Eleven bridges back in action after Tropical Cyclone Oswald

Media Release

WT167/2015

09 June 2015

Joint release with:

Jackie Trad

Deputy Premier Queensland Minister for Transport
Queensland Minister for Infrastructure, Local Government and Planning

Barry O'Sullivan

Senator for Queensland

Recovery efforts from the devastation of Tropical Cyclone Oswald in 2013 are continuing, with the opening of 11 bridges in the Somerset region repaired or replaced as part of the Natural Disaster Relief and Recovery Arrangements (NDRRA).

Deputy Prime Minister and Minister for Infrastructure and Regional Development Warren Truss said rebuilding regional infrastructure following disasters is essential, with the Australian Government funding up to 75 per cent of the total damage bill from disaster events.

“The region's residents remember the havoc caused by the flooding associated with the cyclone, and the opening of these 11 bridges will help bring some normality back to people's lives,” Mr Truss said.

“Transport links are at the core of a functioning community, whether that be dropping the kids off at school or moving locally produced goods to domestic and international markets.

“The Australian Government has invested around $7.5 billion in reconstruction and recovery projects related to the natural disasters which occurred in Queensland between 2010 and 2013, ensuring affected communities can get back on their feet as fast as possible.”

Senator for Queensland Barry O'Sullivan, who visited two of the 11 bridges today during the multi-bridge opening event, said the works had been partly funded by the $80 million Queensland Betterment Fund component of the NDRRA.

“The Queensland Betterment Fund is jointly funded by the Federal and State governments, and helps reduce the impact of future disasters by flood proofing roads, bridges and other similar assets,” Senator O'Sullivan said.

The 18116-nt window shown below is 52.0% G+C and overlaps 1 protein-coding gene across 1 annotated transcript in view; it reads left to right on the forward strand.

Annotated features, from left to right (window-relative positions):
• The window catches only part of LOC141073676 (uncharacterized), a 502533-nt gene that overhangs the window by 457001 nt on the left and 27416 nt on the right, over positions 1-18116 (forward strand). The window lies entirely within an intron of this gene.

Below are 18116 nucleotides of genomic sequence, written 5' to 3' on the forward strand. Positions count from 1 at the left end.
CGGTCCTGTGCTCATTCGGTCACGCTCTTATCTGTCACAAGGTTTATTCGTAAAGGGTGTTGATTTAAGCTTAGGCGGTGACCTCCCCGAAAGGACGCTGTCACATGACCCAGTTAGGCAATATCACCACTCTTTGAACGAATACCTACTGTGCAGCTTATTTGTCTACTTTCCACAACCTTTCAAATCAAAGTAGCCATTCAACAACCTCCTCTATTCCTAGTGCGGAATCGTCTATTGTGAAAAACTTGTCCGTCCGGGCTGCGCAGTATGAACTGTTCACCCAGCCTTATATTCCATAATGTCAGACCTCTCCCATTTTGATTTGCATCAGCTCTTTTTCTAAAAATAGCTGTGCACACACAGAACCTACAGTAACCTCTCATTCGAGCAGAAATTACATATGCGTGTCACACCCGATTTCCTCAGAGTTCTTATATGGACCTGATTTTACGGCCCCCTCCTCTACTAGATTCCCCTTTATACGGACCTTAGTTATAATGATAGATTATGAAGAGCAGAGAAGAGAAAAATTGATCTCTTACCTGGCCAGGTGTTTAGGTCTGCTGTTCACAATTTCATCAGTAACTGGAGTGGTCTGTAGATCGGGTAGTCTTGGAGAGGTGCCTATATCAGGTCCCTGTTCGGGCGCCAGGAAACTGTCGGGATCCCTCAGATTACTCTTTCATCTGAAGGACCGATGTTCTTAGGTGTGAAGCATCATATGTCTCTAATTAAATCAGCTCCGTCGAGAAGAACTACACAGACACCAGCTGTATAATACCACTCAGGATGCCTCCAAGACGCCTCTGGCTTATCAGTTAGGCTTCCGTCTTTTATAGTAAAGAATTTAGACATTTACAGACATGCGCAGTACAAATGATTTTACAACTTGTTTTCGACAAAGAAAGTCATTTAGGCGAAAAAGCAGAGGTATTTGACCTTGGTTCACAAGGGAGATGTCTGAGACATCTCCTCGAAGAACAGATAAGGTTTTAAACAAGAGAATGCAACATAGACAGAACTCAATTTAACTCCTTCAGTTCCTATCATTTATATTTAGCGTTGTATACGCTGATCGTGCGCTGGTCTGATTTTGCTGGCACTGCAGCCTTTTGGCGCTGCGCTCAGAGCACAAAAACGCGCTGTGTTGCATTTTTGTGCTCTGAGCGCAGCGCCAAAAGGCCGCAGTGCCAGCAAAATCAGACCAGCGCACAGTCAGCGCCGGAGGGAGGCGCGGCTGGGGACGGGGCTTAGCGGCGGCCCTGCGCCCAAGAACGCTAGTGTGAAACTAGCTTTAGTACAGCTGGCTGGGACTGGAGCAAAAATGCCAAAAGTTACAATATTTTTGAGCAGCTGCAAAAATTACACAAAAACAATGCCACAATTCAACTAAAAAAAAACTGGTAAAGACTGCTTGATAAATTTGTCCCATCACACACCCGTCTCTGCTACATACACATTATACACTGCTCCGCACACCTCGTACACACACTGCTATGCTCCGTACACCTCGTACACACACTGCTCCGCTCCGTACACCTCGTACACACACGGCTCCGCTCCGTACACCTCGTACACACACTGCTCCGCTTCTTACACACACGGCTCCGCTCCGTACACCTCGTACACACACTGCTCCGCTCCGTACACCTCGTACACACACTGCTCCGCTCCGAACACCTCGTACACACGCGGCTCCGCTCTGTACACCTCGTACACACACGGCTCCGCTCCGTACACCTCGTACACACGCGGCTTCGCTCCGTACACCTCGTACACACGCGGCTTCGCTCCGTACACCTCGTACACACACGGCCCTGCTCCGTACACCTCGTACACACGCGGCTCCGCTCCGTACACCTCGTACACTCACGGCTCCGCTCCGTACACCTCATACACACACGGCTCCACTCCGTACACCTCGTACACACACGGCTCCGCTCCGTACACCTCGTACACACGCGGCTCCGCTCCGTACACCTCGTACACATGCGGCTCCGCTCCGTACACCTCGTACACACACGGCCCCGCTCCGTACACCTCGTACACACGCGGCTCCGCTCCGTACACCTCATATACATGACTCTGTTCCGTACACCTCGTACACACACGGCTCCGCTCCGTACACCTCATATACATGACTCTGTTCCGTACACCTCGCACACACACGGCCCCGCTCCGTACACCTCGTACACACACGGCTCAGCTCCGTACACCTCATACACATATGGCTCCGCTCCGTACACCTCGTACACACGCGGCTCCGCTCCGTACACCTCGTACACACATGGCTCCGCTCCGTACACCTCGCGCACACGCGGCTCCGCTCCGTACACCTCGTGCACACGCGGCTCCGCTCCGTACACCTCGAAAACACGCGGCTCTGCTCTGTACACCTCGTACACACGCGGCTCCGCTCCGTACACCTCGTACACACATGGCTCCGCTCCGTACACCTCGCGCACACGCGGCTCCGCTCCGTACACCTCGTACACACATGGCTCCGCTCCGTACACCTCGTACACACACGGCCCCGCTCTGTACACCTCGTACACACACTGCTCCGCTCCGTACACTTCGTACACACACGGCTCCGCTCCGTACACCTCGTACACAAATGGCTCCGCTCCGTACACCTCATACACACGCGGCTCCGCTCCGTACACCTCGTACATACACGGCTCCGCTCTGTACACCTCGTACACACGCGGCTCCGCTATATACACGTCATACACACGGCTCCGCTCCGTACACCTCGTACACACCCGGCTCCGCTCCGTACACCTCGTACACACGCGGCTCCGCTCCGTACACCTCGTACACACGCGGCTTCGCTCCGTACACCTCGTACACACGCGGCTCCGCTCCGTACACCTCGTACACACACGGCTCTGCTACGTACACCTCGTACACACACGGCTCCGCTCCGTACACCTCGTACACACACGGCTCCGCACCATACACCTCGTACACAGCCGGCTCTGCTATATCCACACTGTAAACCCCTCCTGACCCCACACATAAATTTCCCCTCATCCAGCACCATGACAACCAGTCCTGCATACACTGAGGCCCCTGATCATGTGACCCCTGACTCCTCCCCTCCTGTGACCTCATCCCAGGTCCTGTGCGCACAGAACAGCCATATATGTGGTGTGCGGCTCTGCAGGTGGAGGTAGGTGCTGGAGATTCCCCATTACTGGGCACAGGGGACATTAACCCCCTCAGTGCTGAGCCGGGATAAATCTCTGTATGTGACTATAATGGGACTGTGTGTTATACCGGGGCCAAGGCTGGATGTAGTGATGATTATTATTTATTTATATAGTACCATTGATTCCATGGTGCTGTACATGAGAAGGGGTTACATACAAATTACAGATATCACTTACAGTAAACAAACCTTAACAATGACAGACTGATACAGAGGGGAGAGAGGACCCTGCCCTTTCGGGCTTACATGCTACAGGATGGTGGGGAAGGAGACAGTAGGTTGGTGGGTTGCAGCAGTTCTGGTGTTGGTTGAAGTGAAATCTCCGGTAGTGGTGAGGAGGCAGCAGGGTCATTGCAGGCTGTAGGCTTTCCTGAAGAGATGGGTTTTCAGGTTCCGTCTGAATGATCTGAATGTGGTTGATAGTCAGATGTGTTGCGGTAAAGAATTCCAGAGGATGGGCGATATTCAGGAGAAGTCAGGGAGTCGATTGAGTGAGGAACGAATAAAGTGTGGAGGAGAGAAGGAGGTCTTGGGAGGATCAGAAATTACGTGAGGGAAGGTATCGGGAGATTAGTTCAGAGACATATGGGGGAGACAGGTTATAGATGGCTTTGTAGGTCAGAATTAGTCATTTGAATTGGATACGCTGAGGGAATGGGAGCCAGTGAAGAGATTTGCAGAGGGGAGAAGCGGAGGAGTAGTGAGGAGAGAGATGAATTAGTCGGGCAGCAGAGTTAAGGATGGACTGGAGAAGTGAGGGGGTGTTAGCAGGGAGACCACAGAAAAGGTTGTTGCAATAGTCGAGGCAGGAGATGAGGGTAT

“The Toogoolawah Pedestrian Bridge and Kropps Bridge projects were funded under this programme, ensuring they are better able to cope with major weather events in the future.

“This is an important outcome, with the bridges providing a key link to the national road network as well as local infrastructure, including a Telstra transmission tower that is essential for remaining in contact with the rest of the world during a disaster.”

Deputy Premier, Minister for Transport and Minister for Infrastructure, Local Government and Planning Jackie Trad said the Kropps and Jones Bridges were cleverly designed to ensure they remained open during flood events.

“The key design feature of the 18 metre long Jones Bridge and 25 metre long Kropps Bridge is the absence of a central pier, meaning fast moving debris in a flood is not captured,” Ms Trad said.

“When combined with the improvements to the embankment under the bridge, the local community is less likely to be impacted by flood.

“The Queensland Reconstruction Authority has approved more than 230 projects such as this across Queensland, an investment estimated at $175 million and a major boost to the state's transport network.”